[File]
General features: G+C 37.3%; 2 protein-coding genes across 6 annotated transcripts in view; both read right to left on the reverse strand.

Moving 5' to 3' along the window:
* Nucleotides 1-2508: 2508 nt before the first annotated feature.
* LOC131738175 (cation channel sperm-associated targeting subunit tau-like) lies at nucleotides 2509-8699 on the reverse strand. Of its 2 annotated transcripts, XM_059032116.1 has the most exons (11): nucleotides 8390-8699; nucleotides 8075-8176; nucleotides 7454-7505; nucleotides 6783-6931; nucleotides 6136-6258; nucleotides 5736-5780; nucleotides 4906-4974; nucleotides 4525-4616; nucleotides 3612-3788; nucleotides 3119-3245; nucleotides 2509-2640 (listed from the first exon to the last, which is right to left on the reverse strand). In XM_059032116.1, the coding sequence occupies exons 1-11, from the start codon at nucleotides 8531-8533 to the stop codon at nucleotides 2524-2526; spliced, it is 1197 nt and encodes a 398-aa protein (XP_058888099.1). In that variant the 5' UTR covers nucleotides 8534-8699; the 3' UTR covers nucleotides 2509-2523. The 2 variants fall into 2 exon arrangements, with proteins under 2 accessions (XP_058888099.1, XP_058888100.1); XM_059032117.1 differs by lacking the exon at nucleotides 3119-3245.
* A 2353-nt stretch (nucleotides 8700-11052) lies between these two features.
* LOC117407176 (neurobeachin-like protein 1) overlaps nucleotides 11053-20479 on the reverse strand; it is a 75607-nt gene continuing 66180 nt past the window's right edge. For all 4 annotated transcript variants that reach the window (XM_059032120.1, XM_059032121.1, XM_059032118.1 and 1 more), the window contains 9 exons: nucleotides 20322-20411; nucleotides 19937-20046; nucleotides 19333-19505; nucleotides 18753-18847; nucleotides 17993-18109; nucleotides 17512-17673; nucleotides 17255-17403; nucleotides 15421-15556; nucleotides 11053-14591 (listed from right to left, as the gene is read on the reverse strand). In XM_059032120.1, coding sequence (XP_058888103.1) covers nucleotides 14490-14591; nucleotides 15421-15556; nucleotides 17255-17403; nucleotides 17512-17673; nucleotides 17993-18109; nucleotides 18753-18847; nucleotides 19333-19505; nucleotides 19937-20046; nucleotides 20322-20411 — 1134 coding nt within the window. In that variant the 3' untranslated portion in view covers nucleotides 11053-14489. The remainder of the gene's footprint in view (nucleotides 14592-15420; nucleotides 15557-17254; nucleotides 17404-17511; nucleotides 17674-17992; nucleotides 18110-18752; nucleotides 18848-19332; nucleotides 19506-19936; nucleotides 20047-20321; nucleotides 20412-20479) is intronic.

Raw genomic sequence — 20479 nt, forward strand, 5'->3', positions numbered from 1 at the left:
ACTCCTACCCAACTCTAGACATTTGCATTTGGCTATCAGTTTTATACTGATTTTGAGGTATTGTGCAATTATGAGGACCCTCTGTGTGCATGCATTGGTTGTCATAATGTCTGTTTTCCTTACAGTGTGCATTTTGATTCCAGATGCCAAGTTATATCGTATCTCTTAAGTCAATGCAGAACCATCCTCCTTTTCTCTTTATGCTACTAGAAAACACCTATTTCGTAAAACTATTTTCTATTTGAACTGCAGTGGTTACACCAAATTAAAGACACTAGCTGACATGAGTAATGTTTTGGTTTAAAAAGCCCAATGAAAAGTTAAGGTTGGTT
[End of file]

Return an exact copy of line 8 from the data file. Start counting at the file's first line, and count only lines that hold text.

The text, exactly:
ACTCCTACCCAACTCTAGACATTTGCATTTGGCTATCAGTTTTATACTGATTTTGAGGTATTGTGCAATTATGAGGACCCTCTGTGTGCATGCATTGGTTGTCATAATGTCTGTTTTCCTTACAGTGTGCATTTTGATTCCAGATGCCAAGTTATATCGTATCTCTTAAGTCAATGCAGAACCATCCTCCTTTTCTCTTTATGCTACTAGAAAACACCTATTTCGTAAAACTATTTTCTATTTGAACTGCAGTGGTTACACCAAATTAAAGACACTAGCTGACATGAGTAATGTTTTGGTTTAAAAAGCCCAATGAAAAGTTAAGGTTGGTT